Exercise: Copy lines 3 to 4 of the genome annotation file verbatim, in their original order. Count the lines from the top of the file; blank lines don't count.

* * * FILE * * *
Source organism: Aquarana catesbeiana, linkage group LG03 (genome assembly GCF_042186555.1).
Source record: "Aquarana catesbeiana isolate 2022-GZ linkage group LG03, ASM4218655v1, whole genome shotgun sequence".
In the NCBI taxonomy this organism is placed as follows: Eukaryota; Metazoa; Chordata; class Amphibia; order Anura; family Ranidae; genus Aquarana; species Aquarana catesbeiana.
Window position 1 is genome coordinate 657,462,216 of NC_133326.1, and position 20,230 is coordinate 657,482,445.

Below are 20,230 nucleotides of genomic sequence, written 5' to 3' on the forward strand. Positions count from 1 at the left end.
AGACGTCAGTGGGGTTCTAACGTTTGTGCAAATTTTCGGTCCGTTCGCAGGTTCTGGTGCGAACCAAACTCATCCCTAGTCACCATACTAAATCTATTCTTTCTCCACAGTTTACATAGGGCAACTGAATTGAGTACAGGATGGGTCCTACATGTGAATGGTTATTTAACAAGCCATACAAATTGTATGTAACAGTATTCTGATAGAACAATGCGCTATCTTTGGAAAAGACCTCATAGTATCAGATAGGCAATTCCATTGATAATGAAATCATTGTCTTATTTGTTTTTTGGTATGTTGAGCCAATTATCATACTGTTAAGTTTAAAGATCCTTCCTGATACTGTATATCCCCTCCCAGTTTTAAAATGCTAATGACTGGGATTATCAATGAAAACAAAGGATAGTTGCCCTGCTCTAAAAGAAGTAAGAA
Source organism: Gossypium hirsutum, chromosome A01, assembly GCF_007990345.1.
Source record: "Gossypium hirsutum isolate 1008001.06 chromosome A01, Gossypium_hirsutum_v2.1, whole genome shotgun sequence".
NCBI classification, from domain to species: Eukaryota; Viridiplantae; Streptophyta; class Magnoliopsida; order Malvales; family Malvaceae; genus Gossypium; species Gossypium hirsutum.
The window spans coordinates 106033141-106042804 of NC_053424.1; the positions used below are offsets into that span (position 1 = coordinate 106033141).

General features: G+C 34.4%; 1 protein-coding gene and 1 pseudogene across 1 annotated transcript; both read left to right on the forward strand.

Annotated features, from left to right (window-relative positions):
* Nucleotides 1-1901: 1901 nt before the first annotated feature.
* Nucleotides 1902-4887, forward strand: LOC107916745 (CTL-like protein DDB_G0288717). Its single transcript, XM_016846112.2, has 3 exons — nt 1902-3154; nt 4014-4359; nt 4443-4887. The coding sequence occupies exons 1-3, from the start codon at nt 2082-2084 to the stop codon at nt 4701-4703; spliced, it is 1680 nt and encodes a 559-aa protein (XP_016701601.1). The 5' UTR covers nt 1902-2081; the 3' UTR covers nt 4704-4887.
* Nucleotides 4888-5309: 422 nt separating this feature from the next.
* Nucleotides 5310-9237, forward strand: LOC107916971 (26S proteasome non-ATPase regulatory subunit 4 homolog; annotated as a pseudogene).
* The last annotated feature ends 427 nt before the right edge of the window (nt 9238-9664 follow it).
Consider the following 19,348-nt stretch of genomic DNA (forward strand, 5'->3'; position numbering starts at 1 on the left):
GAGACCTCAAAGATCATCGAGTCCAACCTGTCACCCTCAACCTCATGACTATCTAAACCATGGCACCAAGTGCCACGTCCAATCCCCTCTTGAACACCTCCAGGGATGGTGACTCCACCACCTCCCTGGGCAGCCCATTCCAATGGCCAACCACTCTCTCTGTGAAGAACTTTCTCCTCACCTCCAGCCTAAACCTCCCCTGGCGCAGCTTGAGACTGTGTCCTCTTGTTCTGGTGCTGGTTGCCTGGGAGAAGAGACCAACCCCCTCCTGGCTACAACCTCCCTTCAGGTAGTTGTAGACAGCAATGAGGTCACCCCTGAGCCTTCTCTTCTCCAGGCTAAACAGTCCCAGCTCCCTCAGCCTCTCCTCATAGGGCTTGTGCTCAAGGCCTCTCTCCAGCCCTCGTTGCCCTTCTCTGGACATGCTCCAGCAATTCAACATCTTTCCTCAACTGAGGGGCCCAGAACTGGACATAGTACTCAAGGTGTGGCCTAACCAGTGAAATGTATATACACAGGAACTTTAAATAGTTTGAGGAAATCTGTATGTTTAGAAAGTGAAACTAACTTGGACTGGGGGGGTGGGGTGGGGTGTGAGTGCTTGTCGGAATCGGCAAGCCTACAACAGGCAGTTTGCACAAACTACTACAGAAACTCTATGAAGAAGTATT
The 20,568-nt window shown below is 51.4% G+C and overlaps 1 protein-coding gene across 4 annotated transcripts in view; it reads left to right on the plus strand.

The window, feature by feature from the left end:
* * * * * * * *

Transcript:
In the NCBI taxonomy this organism is placed as follows: Eukaryota; Metazoa; Chordata; class Amphibia; order Anura; family Ranidae; genus Aquarana; species Aquarana catesbeiana.
Window position 1 is genome coordinate 657,462,216 of NC_133326.1, and position 20,230 is coordinate 657,482,445.